I doubt that it is any news to you that hiring skilled trades persons has been a real chore and it is going to get worse. There are a lot of words on that topic below but let’s cut to the chase. Finding them is issue number one. Training them is issue number two. Supporting them as they gain the needed experience and knowledge in your facility is issue number three. AugmentedReality Inc. can help you in the following ways:
- We provide a variety of computer based training courses and customized classroom courses. Content ranges from basic skills development to maintaining, troubleshooting or repairing systems in your facilities.
- We provide the equipment, software and services for installing and operating real time task support (RTTS) using augmented reality safety glasses. Service includes real time support from remote subject matter experts (SMEs).
- We provide a service to employ your retired skilled trades experts to make them available on-line to your workers when needed. We can also payroll recruits you want to try out on a “gig” basis before making the decision to hire them or put them in your apprenticeship program.
According to a April 2017 report by the Conference Board, in the next 10 to 15 years we can expect U.S. employers to demand more labor than will be available, which will, in turn, constrain overall economic growth. Meanwhile, the share of Americans in the labor force is historically low and wages are barely showing signs of picking up. But the corporate-research organization believes the U.S. is fast approaching full employment and sees few signs the population of working-age Americans will grow enough to fill the ranks left by retirees and rising demand from employers.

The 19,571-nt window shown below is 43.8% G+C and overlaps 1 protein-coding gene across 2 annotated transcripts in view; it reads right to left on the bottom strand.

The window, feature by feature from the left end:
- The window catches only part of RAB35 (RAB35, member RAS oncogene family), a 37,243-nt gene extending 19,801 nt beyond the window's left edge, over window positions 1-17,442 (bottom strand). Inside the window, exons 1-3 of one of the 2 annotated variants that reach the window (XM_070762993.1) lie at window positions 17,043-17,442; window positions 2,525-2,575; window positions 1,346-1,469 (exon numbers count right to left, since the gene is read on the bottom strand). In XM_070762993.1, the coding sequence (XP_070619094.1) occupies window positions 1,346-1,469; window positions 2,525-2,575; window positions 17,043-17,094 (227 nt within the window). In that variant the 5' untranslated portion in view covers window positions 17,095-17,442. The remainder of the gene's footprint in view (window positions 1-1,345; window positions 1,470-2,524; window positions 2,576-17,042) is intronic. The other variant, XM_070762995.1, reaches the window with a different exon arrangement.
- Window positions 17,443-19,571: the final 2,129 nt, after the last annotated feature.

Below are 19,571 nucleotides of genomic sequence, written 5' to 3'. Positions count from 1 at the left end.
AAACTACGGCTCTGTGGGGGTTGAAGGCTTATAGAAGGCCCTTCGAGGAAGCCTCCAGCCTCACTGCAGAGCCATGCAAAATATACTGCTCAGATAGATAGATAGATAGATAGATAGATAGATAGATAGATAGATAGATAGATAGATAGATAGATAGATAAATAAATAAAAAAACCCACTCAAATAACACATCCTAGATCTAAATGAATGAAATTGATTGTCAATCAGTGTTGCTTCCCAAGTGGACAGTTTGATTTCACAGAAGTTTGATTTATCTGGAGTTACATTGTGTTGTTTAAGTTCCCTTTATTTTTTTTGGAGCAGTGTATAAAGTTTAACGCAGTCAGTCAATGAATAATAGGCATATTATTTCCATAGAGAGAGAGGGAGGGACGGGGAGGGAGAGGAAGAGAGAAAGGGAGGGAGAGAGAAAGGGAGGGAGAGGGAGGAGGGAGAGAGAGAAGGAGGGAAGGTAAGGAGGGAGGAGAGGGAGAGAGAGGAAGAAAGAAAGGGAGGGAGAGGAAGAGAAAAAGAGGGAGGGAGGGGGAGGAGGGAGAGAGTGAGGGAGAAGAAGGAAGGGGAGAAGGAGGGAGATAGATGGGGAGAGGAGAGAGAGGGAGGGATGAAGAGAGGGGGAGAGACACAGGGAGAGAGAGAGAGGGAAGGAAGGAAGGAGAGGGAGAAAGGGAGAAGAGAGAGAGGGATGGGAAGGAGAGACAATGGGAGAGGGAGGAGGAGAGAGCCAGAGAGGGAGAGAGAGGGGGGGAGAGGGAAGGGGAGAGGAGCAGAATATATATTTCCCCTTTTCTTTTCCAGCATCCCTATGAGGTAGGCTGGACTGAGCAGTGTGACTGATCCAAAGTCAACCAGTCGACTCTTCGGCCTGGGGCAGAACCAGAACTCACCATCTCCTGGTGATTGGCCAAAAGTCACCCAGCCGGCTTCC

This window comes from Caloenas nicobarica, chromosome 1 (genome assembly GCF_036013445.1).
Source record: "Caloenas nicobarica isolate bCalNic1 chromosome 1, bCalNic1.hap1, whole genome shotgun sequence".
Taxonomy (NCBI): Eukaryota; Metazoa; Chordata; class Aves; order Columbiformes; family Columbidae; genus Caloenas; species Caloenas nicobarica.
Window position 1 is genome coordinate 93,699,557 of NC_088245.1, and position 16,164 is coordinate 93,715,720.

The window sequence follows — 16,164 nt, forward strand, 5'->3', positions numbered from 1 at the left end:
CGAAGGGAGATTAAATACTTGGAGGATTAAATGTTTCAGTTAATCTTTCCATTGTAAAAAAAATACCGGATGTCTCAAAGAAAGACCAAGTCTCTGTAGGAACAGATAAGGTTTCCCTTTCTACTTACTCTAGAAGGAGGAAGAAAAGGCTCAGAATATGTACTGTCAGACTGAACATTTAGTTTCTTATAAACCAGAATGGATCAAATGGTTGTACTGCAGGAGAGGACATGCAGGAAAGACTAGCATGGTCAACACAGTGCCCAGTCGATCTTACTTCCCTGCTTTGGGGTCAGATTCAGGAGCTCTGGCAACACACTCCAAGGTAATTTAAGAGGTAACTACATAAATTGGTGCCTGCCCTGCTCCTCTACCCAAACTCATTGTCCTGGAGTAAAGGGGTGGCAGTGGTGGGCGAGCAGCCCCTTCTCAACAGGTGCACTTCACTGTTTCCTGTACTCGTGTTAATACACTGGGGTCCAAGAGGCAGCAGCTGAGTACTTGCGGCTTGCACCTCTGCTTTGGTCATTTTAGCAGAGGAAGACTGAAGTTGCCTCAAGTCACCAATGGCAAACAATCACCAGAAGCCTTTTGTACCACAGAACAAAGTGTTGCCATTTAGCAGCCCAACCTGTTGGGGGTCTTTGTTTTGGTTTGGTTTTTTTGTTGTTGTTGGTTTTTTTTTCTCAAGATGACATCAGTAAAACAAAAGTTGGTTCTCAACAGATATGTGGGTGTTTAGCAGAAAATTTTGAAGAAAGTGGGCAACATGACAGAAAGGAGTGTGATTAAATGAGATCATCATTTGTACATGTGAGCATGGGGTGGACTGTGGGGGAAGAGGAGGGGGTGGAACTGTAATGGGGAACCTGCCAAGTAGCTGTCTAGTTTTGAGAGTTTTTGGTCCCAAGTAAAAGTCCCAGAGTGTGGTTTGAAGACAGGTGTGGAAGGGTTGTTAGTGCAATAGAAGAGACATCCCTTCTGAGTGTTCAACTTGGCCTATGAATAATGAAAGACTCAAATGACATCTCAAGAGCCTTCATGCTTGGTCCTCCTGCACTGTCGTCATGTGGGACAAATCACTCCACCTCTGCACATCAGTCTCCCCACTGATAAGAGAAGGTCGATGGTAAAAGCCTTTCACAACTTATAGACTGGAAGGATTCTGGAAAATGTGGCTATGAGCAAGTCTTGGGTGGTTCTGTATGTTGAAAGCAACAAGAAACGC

The Conference Board expects significant acceleration for wages in the coming years as the unemployment rate continues to fall. The official rate was 5% in March of. That will likely fall to 4.5% percent by the end of 2016, “and absent a major slowdown in the economy, to about 4.2% by the end of 2017.” In the past year the labor participation rate was 62.9% down from 66% before the 2008 recession. There is unlikely to be much of an increase in this rate because of the baby boomer retirement wave. Before the latest recession, the number of retirees increased by about 400,000 a year; in the past four years, the figure has surged to more than 1.2 million annually, the group calculates.
Retirements will create openings in many skilled jobs that younger workers have eschewed, such as plant operators, railroad workers, machinists and electricians—jobs that require a specific skill set but not necessarily a college degree.